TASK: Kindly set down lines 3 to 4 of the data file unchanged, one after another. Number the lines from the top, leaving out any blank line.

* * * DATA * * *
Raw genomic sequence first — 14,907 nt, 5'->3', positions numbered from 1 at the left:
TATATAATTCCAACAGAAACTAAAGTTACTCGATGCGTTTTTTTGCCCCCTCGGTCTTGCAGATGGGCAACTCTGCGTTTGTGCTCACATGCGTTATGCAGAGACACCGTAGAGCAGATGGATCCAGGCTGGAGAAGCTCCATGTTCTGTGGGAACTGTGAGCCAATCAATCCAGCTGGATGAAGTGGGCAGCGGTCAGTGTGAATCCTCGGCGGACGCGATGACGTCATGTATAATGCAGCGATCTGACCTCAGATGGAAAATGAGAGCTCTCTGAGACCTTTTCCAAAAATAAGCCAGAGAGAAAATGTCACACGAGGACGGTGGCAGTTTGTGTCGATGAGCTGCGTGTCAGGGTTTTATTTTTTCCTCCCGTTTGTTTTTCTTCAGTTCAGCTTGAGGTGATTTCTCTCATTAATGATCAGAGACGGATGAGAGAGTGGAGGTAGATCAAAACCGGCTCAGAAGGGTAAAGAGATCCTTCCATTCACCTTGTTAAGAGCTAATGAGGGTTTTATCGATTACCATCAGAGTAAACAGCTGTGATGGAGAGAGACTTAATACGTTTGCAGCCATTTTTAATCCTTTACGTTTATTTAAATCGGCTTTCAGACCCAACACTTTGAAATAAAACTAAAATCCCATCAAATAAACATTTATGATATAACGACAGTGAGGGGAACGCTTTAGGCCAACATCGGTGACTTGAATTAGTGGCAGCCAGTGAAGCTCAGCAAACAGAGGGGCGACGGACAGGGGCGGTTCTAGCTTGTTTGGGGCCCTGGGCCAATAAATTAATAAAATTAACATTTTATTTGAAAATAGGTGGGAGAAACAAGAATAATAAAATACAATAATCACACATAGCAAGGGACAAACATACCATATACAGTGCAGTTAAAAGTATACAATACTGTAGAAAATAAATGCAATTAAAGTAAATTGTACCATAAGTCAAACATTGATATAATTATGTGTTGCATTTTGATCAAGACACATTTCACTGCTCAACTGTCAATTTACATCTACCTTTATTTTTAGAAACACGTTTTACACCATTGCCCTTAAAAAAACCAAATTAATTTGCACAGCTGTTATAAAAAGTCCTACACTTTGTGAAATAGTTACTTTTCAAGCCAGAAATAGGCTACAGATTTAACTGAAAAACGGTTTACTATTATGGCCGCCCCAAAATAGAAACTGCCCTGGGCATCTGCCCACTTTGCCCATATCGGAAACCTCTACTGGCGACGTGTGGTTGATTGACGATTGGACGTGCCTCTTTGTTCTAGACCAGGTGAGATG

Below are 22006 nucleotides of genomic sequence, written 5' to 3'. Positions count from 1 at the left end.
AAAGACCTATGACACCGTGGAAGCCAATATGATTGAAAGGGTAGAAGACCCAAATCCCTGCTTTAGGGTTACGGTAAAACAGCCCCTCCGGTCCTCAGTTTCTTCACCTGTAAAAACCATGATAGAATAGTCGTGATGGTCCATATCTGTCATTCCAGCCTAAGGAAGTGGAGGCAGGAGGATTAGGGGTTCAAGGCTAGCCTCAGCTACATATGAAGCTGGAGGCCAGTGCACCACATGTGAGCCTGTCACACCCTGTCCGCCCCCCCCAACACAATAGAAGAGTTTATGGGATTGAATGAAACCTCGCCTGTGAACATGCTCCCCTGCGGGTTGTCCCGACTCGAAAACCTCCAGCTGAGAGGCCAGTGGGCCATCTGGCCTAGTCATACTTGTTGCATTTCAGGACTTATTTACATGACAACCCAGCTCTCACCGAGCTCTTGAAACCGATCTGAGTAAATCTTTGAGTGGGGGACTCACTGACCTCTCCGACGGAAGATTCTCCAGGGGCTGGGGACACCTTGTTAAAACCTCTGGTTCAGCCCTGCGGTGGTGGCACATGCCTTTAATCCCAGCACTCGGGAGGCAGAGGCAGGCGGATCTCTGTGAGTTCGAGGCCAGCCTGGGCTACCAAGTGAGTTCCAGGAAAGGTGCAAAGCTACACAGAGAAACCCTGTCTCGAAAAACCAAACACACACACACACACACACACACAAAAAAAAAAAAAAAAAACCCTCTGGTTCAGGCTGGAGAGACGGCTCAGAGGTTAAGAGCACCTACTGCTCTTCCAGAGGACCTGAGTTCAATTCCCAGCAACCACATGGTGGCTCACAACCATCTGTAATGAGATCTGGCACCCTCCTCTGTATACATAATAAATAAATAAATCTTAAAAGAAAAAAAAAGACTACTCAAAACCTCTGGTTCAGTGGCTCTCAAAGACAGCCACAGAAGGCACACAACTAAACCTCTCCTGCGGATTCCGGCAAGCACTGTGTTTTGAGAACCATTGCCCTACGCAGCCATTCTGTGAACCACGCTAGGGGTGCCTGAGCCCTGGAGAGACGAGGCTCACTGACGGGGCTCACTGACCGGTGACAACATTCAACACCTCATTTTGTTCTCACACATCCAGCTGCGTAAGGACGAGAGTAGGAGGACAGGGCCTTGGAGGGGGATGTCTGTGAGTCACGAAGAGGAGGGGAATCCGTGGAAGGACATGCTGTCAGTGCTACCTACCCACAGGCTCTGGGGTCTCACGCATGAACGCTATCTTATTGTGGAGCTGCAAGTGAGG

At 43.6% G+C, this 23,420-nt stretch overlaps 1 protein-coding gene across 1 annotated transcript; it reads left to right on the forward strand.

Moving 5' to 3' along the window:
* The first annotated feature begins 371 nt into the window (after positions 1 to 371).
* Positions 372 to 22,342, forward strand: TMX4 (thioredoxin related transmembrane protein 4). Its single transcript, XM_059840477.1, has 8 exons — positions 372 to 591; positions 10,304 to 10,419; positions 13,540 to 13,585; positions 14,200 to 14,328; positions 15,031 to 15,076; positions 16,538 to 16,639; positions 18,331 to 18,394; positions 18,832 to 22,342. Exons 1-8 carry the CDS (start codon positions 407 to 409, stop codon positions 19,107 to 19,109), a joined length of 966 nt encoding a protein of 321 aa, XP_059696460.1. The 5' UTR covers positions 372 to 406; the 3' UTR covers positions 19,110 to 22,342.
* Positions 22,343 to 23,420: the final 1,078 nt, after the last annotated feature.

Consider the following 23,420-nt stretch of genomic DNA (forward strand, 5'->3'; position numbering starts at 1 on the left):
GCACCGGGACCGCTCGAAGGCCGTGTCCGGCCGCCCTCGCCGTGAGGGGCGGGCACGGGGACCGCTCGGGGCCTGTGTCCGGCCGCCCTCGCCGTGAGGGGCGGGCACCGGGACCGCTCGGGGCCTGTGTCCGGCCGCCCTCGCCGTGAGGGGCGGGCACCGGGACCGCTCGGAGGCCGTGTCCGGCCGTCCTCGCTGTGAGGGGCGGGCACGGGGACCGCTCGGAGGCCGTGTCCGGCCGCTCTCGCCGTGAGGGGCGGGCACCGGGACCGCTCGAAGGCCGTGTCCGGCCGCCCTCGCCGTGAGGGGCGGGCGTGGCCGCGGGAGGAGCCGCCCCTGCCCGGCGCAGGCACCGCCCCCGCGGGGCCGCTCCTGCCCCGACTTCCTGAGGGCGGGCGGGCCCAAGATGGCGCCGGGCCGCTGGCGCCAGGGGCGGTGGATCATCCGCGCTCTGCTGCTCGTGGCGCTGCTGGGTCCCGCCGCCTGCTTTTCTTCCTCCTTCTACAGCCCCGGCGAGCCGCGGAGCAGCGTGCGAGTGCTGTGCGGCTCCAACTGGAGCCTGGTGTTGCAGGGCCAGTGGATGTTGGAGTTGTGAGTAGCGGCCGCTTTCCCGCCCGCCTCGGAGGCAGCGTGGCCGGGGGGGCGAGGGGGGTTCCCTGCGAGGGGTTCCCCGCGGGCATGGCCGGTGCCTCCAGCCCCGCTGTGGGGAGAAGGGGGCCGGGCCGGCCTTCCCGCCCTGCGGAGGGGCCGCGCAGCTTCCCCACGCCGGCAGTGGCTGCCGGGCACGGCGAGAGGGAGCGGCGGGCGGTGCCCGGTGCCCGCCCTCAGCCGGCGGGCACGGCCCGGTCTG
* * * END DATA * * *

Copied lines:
Below are 22006 nucleotides of genomic sequence, written 5' to 3'. Positions count from 1 at the left end.
AAAGACCTATGACACCGTGGAAGCCAATATGATTGAAAGGGTAGAAGACCCAAATCCCTGCTTTAGGGTTACGGTAAAACAGCCCCTCCGGTCCTCAGTTTCTTCACCTGTAAAAACCATGATAGAATAGTCGTGATGGTCCATATCTGTCATTCCAGCCTAAGGAAGTGGAGGCAGGAGGATTAGGGGTTCAAGGCTAGCCTCAGCTACATATGAAGCTGGAGGCCAGTGCACCACATGTGAGCCTGTCACACCCTGTCCGCCCCCCCCAACACAATAGAAGAGTTTATGGGATTGAATGAAACCTCGCCTGTGAACATGCTCCCCTGCGGGTTGTCCCGACTCGAAAACCTCCAGCTGAGAGGCCAGTGGGCCATCTGGCCTAGTCATACTTGTTGCATTTCAGGACTTATTTACATGACAACCCAGCTCTCACCGAGCTCTTGAAACCGATCTGAGTAAATCTTTGAGTGGGGGACTCACTGACCTCTCCGACGGAAGATTCTCCAGGGGCTGGGGACACCTTGTTAAAACCTCTGGTTCAGCCCTGCGGTGGTGGCACATGCCTTTAATCCCAGCACTCGGGAGGCAGAGGCAGGCGGATCTCTGTGAGTTCGAGGCCAGCCTGGGCTACCAAGTGAGTTCCAGGAAAGGTGCAAAGCTACACAGAGAAACCCTGTCTCGAAAAACCAAACACACACACACACACACACACACAAAAAAAAAAAAAAAAAACCCTCTGGTTCAGGCTGGAGAGACGGCTCAGAGGTTAAGAGCACCTACTGCTCTTCCAGAGGACCTGAGTTCAATTCCCAGCAACCACATGGTGGCTCACAACCATCTGTAATGAGATCTGGCACCCTCCTCTGTATACATAATAAATAAATAAATCTTAAAAGAAAAAAAAAGACTACTCAAAACCTCTGGTTCAGTGGCTCTCAAAGACAGCCACAGAAGGCACACAACTAAACCTCTCCTGCGGATTCCGGCAAGCACTGTGTTTTGAGAACCATTGCCCTACGCAGCCATTCTGTGAACCACGCTAGGGGTGCCTGAGCCCTGGAGAGACGAGGCTCACTGACGGGGCTCACTGACCGGTGACAACATTCAACACCTCATTTTGTTCTCACACATCCAGCTGCGTAAGGACGAGAGTAGGAGGACAGGGCCTTGGAGGGGGATGTCTGTGAGTCACGAAGAGGAGGGGAATCCGTGGAAGGACATGCTGTCAGTGCTACCTACCCACAGGCTCTGGGGTCTCACGCATGAACGCTATCTTATTGTGGAGCTGCAAGTGAGG